Forum Home» Benefits & Tax Credits

Claim for Universal Credit being made from property I have just purchased

New Post Advanced Search
Important update! We have recently reviewed and updated our Forum Rules and FAQs. Please take the time to familiarise yourself with the latest version.

Claim for Universal Credit being made from property I have just purchased

20 replies 756 views
I moved into a house at the beginning of November. The house was owned by an elderly lady who had passed away and had supposidly been empty since she had died the previous Christmas. I have been recieving mail for the grandson of the lady and have passed it on to another family member who sold the house after her grandmas death. I was then told to just dispose of anything more that came for the grandson. 
Today a letter arrived which I opened as I had only looked at the back of the evelope and it said Belfast so I incorrectly assumed it was concerning my husbands disability benefit.
However it transpires that the grandson is using this address to claim Universal Credit even though I dont think he was ever registered as living here, certainly not in the last 12 months anyway.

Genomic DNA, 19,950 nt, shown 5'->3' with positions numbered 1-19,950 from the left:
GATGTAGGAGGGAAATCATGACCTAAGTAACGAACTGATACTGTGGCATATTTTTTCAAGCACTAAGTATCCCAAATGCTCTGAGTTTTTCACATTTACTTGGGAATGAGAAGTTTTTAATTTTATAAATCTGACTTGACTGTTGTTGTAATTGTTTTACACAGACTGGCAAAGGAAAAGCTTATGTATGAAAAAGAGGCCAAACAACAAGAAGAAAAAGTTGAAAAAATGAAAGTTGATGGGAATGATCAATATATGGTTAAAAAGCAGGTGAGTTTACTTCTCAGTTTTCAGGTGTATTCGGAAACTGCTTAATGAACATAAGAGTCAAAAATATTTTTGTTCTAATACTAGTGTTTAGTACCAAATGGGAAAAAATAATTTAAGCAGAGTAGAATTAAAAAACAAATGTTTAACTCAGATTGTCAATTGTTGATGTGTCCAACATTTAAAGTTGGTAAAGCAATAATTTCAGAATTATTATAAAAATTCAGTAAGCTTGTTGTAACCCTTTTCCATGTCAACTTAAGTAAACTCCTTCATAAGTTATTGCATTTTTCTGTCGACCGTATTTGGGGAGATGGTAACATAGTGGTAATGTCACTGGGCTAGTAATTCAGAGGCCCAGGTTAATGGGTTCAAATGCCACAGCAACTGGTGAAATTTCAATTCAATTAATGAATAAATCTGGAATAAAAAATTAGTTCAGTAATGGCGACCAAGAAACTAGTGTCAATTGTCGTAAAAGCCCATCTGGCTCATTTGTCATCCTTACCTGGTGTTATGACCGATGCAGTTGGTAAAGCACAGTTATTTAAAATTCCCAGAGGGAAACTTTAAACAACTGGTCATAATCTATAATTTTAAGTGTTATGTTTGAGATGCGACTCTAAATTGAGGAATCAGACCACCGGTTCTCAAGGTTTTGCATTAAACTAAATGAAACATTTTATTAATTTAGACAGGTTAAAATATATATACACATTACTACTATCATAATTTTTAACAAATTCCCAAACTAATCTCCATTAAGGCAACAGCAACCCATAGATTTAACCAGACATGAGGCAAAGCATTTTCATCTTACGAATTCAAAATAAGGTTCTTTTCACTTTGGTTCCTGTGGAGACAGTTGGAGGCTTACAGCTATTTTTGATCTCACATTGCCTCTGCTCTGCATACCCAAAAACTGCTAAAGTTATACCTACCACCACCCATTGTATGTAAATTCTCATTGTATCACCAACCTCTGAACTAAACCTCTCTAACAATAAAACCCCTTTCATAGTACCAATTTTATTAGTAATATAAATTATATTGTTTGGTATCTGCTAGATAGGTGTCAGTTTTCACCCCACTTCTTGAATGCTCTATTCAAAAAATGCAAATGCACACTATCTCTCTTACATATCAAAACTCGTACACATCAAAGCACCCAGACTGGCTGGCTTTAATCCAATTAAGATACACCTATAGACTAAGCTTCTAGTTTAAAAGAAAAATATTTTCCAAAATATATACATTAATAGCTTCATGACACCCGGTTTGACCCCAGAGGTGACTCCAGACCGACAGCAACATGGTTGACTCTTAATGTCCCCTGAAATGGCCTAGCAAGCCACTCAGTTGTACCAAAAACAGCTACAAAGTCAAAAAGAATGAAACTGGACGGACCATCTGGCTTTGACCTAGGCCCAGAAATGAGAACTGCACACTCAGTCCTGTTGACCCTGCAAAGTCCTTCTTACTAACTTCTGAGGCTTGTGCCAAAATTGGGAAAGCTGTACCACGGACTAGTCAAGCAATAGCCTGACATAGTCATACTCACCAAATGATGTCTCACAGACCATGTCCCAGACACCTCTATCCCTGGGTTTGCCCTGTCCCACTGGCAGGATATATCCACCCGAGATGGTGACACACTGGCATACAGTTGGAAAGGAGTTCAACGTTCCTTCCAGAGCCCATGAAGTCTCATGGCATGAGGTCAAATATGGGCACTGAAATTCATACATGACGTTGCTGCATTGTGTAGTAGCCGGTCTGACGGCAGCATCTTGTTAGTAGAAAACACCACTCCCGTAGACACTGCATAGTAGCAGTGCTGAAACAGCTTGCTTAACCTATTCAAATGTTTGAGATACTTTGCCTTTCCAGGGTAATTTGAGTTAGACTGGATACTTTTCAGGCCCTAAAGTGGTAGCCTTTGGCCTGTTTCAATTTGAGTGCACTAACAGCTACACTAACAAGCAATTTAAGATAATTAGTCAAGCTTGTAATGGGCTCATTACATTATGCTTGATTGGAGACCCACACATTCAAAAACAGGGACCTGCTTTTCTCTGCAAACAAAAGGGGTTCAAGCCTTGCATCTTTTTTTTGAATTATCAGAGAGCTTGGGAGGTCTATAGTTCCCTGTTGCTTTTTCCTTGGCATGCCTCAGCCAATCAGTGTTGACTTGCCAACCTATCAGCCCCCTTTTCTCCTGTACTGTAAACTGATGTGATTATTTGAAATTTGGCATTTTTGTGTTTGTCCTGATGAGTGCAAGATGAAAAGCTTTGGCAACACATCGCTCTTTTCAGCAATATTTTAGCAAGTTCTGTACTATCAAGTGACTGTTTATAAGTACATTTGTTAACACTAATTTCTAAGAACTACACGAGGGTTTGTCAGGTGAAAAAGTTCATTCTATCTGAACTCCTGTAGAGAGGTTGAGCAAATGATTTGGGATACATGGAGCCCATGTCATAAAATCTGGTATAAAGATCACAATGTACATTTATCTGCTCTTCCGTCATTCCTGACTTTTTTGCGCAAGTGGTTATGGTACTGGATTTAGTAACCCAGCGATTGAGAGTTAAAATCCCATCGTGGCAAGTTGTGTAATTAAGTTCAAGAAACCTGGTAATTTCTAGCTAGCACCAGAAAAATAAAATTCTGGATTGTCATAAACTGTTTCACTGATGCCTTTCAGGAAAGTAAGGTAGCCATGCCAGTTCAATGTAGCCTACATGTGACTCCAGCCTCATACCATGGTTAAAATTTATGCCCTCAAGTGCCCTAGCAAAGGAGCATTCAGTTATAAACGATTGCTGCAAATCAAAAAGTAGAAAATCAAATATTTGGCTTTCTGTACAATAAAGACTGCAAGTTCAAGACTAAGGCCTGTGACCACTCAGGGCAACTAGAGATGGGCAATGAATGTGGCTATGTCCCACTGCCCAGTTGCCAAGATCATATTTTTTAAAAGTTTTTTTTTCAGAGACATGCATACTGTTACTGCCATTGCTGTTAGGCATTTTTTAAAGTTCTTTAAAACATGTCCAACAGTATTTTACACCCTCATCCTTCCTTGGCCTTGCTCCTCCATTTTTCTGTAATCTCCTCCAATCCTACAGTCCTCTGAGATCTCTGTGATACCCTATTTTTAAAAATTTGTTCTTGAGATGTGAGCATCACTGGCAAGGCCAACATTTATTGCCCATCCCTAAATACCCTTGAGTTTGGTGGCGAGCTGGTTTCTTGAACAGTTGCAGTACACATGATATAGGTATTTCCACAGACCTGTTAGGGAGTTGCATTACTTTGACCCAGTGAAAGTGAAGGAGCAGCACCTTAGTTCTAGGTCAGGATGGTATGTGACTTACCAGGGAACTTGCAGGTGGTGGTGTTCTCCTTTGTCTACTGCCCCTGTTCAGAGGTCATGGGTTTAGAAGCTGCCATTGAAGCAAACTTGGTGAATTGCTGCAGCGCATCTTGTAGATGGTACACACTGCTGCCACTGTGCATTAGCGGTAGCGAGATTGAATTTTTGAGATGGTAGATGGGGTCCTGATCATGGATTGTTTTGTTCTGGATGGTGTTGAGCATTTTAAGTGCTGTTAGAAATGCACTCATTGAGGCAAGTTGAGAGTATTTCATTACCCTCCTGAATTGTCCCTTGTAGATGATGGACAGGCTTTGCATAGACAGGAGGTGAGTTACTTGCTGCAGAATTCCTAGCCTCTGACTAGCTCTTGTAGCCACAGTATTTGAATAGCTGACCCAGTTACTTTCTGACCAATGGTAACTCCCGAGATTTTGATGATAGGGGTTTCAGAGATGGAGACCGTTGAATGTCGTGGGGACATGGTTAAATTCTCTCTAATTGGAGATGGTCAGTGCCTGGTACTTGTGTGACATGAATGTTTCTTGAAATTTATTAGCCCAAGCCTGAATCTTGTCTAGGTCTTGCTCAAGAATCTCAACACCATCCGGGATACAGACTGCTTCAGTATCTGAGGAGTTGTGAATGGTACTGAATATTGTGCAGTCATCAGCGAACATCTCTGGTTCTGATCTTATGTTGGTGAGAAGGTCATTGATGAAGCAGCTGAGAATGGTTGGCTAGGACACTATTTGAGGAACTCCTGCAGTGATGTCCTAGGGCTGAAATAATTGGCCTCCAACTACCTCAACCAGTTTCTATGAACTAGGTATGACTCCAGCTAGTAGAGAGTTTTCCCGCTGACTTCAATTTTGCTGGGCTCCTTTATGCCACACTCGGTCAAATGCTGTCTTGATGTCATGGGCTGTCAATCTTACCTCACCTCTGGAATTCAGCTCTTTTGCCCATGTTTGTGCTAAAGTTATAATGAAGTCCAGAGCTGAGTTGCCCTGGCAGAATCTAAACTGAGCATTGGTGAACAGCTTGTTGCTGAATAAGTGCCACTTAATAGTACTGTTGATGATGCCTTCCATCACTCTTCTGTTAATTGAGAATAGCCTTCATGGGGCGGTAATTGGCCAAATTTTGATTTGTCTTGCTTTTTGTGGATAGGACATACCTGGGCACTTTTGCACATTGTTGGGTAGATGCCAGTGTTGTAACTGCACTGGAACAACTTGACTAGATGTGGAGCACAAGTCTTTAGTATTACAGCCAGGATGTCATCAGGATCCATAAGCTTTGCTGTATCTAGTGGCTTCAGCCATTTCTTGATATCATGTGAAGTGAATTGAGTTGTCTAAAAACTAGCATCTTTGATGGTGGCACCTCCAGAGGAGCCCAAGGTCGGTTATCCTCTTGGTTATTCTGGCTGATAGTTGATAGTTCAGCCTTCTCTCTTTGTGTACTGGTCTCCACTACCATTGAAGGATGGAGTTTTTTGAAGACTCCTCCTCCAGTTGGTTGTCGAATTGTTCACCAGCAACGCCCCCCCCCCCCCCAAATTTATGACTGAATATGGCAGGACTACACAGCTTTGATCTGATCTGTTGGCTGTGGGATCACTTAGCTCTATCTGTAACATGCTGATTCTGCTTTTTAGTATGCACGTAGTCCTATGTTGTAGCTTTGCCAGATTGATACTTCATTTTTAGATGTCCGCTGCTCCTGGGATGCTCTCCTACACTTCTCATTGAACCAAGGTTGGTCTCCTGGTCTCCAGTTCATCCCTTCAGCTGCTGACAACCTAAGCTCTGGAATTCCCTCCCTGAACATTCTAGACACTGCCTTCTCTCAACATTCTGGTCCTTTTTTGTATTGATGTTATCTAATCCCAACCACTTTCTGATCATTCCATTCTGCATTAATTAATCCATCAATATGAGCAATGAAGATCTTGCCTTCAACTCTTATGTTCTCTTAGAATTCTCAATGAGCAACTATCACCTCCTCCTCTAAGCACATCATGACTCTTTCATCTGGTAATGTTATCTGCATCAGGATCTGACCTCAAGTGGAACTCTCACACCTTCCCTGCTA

Im trying to get through to the Universal Credit line to report this but Im concerned that my husband claiming a benefit may be affected by this other person claiming to live here. My husbands benefit is not means tested so hopefully we cant get into any trouble. 
Any advice please, is reporting it to UC the correct step or should I di anything else?
«1

Replies

  • p00hsticksp00hsticks Forumite
    8.4K posts
    Part of the Furniture 1,000 Posts Name Dropper Photogenic
    ✭✭✭✭
    Personally if I were you I'd just put the letter back in the envelope, reseal it, write 'Not at this address - return to sender' and put it back in the post box